Denialism is destructive

First, let’s work from the same page and establish what ‘denialism’ means.

Rational Wiki says: “Denialism is the refusal to accept well-established theory, law, fact or evidence.”

Wikipedia says: “In human behavior, denialism is exhibited by individuals choosing to deny reality as a way to avoid dealing with an uncomfortable truth… It is the refusal to accept an empirically verifiable reality. It is an essentially irrational action that withholds validation of a historical experience or event."

Those definitions are unambiguous.

We see denialism in many arenas. Perhaps the most notable contemporary example in science is denial of anthropogenic global warming. What we are seeing from our federal government during these past weeks is denial of the catastrophic situation it faces in its leadership, stewardship and governance. The level of denial has reached pathological proportions. It has sown the seeds of its own destruction, and now the bitter harvest is about to be reaped.

It is common practice for politicians to make light of the problems they face, the mistakes they make, and the flaws in their number. Reasonable people expect that. So long as the magnitude of their denial sits comfortably around the middle of the bell-shaped curve, they can accept it as ‘normal’ for politicians. But when denialism becomes an outlier on the curve, when it exceeds the bounds of credibility, reasonable people become skeptical, cynical and disbelieving. This is the electorate’s view of our federal government right now.

It’s hard to know where to start, but let’s focus first on our prime minister, temporary though he clearly is.

Voters elect the PM!
In the face of recent leadership tensions, our PM insisted that it was the voters who selected the prime minister, and only they could, and should, remove him. This is not so. The Westminster system delegates this responsibility to the party room of the elected party. How many times did John Howard say that leadership is the gift of the party room? There is no room for argument about it. Yet Abbott denies this, repeatedly. He is either in perpetual denial, or is simply lying.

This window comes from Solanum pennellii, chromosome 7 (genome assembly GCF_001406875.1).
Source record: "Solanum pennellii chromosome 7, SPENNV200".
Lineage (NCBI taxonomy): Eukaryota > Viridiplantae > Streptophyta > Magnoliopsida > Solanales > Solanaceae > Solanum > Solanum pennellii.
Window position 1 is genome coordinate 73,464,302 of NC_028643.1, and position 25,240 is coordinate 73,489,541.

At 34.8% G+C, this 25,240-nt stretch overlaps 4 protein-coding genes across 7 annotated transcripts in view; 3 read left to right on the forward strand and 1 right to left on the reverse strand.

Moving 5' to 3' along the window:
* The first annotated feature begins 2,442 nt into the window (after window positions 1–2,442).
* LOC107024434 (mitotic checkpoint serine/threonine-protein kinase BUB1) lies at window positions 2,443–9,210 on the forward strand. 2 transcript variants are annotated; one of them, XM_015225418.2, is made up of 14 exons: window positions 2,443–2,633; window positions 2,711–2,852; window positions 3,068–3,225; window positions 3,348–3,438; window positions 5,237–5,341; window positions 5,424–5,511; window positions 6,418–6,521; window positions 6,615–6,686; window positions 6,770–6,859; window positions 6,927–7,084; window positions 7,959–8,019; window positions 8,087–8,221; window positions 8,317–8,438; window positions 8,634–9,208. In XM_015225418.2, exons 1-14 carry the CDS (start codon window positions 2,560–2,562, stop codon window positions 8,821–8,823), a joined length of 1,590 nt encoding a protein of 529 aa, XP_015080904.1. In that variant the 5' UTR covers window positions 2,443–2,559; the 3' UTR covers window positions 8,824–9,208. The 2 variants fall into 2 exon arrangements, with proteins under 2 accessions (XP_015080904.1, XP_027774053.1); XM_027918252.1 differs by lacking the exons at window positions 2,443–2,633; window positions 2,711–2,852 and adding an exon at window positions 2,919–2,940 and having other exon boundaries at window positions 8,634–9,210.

Once again, this week we had Joe Hockey lecturing his radio host and audience that it is only the people who can remove a PM. But on another station on the same day Scott Morrison insisted that it is only the party room that can, adding: “those who believe otherwise are kidding themselves.” When the PM and his senior ministers cannot agree on such a basic principle, and when after all the discussion that has taken place about the matter, some are still spouting the ‘voters are the only people who can decide’ mantra, such denial of reality has reached dangerous levels, and is destructive for the government as its credibility sinks out of sight.

It’s only a flesh wound
When the call for a leadership spill first surfaced a couple of weeks ago, Abbott passed it off as inconsequential. He insisted that he had the full support of his ministry and the overwhelming support of his backbench. Ministers joined the chorus. History has shown how delusional that assumption was. Thirty-nine of his party room indicated that they would prefer an empty chair. Even among the 61 who supported him, it was known that some were very unhappy with Abbott’s performance. He was put on notice.